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Blog of the Hamon Arts Library

Pioneers of African-American Cinema

Kino Lorber recently released Pioneers of African-American Cinema, a five DVD set with extensive film notes.  An announcement of the collection’s release appeared in The New York Times (August 10, 2016), in which the film critic, J. Hoberman, stated that “there has never been a more significant video release” in cinema history.  This set includes films discovered and collected by the late SMU professor G. William Jones, which are part of the Tyler, Texas “race films” in the collection. It includes approximately 20 hours of feature films, shorts, interviews, trailers, and fragments.  Many of these films have only been circulated and seen in 16mm versions of inferior quality or have never been available for home video.  Each film has been digitally restored and reflects a wide-range of subject matter and styles.  Accompanying the set is an 80-page booklet with contributions from scholars.

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Collection Spotlight: Davis-Xander-Baker collection

The Davis-Xander-Baker Collection consists of materials from Clark M. Davis, Mrs. Tacie L. Davis, Carl Xander and Jack Baker relating to theater and film, primarily in Washington D.C. The collection includes artwork, clippings, correspondence, documents, ephemera, manuscripts, musical score, programs, publicity, published works, scripts and photographs.

The Davis-Xander-Baker collection includes a wide variety of materials including artwork, clippings, correspondence, documents, ephemera, manuscripts, musical scores, programs, publicity, published works, scripts and photographs.

Please take a look at the detailed finding aid available through Texas Archival Resources Online.

Image: Courtesy of Davis-Xander-Baker collection, Bywaters Special Collections, Hamon Arts Library, Southern Methodist University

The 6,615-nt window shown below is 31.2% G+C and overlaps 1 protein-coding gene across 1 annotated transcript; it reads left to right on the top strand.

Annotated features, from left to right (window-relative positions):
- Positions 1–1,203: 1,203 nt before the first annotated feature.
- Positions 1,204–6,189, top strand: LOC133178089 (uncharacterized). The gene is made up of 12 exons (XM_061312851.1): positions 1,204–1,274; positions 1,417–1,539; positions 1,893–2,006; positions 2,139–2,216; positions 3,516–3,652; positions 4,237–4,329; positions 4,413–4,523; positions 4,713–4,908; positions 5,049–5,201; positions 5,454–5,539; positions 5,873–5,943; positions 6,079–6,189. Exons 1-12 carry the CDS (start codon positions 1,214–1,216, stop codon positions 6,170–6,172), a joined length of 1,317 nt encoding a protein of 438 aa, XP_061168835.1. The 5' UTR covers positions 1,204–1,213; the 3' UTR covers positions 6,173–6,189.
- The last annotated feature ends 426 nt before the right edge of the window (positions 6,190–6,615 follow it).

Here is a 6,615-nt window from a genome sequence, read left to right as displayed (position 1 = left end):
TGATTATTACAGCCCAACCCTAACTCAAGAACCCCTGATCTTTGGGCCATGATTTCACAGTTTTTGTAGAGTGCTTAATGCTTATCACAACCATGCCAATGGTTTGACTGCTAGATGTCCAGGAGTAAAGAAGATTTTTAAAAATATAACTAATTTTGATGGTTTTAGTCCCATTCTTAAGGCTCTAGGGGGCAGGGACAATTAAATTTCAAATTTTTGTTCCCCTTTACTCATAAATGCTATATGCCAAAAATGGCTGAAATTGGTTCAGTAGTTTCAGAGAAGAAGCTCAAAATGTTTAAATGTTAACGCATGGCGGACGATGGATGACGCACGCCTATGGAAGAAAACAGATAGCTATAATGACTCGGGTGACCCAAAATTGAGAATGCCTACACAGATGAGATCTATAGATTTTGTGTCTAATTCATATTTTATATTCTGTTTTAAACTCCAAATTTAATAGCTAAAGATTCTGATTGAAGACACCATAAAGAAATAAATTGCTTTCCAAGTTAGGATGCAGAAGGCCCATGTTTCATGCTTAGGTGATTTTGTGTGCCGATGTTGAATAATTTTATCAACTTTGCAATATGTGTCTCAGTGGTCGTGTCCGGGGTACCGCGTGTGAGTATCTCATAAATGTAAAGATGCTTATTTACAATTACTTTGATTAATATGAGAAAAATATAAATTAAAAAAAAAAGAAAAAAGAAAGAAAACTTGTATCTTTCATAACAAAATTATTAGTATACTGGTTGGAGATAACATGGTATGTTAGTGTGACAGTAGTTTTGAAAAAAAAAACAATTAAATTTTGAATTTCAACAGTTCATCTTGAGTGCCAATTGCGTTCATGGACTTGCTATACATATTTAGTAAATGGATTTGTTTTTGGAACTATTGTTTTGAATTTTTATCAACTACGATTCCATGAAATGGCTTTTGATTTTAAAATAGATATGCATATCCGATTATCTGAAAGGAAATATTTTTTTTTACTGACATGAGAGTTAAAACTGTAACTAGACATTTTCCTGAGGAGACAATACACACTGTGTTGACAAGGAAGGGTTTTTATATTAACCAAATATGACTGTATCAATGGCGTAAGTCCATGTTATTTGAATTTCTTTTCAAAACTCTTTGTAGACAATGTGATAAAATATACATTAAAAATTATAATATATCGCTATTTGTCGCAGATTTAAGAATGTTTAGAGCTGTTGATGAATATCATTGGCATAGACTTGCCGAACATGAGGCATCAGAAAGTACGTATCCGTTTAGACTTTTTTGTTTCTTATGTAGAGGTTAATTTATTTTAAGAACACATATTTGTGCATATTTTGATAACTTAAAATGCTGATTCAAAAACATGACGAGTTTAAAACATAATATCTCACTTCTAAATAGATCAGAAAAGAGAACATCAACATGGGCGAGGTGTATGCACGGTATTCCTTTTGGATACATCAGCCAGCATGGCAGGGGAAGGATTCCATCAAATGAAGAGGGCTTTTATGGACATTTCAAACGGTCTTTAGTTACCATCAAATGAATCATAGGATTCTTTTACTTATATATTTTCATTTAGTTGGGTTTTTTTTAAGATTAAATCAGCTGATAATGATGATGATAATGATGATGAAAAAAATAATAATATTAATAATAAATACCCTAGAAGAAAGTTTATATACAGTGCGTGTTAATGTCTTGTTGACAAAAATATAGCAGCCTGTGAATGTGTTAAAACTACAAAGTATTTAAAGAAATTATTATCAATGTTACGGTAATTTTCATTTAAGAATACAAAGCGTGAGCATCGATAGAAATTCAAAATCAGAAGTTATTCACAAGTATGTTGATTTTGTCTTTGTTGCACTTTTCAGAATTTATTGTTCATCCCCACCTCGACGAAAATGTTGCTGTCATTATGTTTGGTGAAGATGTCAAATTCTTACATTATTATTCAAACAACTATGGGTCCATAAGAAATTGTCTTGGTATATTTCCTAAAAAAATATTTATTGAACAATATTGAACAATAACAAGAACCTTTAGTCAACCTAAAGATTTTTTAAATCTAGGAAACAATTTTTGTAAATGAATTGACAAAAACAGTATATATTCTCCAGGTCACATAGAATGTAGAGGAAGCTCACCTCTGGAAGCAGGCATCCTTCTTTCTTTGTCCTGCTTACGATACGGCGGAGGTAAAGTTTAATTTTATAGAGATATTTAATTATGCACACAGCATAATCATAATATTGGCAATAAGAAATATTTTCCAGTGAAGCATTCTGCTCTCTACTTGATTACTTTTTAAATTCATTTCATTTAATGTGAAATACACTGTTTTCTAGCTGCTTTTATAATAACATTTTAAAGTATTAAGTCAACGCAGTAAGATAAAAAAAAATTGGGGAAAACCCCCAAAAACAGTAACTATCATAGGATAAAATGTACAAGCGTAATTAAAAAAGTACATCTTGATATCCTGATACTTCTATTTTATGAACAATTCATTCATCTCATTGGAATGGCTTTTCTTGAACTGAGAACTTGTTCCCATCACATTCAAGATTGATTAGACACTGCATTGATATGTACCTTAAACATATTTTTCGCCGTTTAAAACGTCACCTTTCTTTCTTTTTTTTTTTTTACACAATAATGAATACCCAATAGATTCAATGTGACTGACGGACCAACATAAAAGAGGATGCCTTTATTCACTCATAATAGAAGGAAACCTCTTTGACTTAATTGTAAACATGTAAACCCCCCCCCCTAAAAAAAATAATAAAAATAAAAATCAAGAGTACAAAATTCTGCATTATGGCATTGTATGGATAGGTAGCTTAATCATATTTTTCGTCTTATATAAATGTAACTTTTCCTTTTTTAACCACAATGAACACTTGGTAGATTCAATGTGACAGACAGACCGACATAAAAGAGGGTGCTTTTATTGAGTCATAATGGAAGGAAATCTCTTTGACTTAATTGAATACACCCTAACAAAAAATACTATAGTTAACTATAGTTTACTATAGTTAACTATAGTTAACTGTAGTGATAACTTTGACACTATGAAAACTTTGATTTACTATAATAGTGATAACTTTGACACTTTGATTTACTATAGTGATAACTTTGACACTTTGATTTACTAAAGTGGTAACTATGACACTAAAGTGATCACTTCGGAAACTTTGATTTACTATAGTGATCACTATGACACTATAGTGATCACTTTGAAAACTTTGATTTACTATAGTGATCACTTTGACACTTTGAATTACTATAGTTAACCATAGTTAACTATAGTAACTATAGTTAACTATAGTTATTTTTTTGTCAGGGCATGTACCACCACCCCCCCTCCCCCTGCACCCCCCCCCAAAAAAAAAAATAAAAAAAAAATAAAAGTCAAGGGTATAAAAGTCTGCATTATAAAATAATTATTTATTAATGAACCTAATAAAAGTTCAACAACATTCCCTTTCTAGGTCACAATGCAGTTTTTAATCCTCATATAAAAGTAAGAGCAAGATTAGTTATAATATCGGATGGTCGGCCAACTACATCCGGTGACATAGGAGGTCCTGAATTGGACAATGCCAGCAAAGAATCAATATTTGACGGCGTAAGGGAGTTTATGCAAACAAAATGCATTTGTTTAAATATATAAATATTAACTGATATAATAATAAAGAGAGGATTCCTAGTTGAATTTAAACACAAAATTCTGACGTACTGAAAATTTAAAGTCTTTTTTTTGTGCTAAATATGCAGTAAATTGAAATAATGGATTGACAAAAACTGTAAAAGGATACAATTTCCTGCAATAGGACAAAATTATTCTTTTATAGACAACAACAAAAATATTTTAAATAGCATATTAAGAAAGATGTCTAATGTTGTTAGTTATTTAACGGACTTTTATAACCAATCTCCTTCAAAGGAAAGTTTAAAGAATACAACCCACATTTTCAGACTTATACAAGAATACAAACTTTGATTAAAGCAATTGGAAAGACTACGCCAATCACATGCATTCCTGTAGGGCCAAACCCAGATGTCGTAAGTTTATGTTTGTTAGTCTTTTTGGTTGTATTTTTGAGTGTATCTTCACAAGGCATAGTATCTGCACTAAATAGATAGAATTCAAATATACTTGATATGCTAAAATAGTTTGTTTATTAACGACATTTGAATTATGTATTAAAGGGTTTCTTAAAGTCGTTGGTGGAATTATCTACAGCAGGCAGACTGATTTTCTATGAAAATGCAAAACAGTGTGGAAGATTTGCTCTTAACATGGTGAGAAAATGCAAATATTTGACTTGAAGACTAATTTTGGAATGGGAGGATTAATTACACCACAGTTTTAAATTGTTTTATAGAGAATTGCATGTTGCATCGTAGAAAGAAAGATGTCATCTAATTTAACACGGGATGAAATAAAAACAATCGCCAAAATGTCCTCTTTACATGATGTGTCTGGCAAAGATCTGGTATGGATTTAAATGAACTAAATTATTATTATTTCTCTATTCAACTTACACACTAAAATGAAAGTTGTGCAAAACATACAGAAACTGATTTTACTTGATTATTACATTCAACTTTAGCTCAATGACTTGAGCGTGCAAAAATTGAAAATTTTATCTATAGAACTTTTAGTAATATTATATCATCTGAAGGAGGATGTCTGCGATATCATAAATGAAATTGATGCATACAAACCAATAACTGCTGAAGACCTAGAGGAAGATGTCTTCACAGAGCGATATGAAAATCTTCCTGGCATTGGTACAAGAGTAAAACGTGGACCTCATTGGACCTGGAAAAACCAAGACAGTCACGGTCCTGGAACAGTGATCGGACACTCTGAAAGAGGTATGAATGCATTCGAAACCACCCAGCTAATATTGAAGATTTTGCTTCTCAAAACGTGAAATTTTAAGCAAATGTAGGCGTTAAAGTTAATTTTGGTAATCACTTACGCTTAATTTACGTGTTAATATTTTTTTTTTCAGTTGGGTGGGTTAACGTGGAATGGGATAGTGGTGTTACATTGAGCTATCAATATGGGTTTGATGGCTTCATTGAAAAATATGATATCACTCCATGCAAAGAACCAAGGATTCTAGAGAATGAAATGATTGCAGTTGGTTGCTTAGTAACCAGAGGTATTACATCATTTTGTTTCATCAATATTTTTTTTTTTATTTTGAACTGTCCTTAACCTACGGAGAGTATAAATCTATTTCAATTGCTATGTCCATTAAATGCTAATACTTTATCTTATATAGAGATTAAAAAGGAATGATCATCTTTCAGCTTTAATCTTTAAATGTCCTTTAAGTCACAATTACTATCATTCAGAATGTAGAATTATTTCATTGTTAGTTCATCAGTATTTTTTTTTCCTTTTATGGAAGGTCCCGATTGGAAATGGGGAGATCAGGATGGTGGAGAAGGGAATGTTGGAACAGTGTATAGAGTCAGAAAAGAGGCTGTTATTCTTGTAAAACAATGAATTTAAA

Collection Spotlight: Perry Nichols art work and papers

Perry Nichols (1911 – 1992), a Dallas native, was initially associated with the Texas regionalist artists of the 1930s and 1940s, and was also multitalented in many areas of art. Taught by local Dallas artists, Nichols entered the art world at an early age and worked in various art mediums throughout his life, including painting, particularly the technique called “trompe l’oeil” (“trick the eye”) mural painting, printmaking, and woodworking. The collection includes artwork, clippings, correspondence documents, ephemera, photographs, publicity, published works, and scrapbooks.

The Nichols collection consists of 11 works of art on paper and archival materials that include clippings, correspondence, documents, ephemera, photographs, publicity, and published works. The Nichols scrapbook contained artwork and archival material relating to the artist’s life and career. The items were removed for preservation purposes and placed in archival folders and boxes. A digitized copy of the scrapbook is available for viewing in Bywaters Special Collections. The archival material reflects Nichols’s diverse and multifaceted art career which included painting, printmaking, woodworking, and teaching. Supporting material consists of invitations to gallery openings, photographs of his family and friends, including some from his military days in San Antonio, and images of his paintings, murals, and “trompe l’oeil” work.

Please take a look at the detailed finding aid available through Texas Archival Resources Online.

Image: Courtesy of Perry Nichols Collection, Bywaters Special Collections, Hamon Arts Library, Southern Methodist University

Pictorial: WFAA ID Launch Party – Crowdsourcing event at Hamon

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Eva Hesse: review of the documentary